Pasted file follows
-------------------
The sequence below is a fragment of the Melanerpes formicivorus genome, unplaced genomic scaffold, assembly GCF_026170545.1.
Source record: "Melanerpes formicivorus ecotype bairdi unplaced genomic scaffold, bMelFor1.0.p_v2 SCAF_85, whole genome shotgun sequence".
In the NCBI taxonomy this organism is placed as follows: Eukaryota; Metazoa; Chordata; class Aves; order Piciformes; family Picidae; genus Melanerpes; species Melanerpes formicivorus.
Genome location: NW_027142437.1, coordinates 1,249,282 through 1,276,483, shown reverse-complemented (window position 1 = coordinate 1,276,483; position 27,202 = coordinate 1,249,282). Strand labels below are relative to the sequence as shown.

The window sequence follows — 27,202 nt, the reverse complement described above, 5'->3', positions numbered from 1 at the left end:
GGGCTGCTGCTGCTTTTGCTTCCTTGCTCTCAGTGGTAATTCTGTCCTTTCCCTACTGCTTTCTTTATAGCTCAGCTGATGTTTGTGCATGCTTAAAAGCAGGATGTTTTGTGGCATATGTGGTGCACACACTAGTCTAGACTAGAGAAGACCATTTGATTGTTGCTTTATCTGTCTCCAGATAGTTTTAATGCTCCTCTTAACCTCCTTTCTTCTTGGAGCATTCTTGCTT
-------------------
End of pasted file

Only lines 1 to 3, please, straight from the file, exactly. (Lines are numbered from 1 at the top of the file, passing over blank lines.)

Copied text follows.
The sequence below is a fragment of the Melanerpes formicivorus genome, unplaced genomic scaffold, assembly GCF_026170545.1.
Source record: "Melanerpes formicivorus ecotype bairdi unplaced genomic scaffold, bMelFor1.0.p_v2 SCAF_85, whole genome shotgun sequence".
In the NCBI taxonomy this organism is placed as follows: Eukaryota; Metazoa; Chordata; class Aves; order Piciformes; family Picidae; genus Melanerpes; species Melanerpes formicivorus.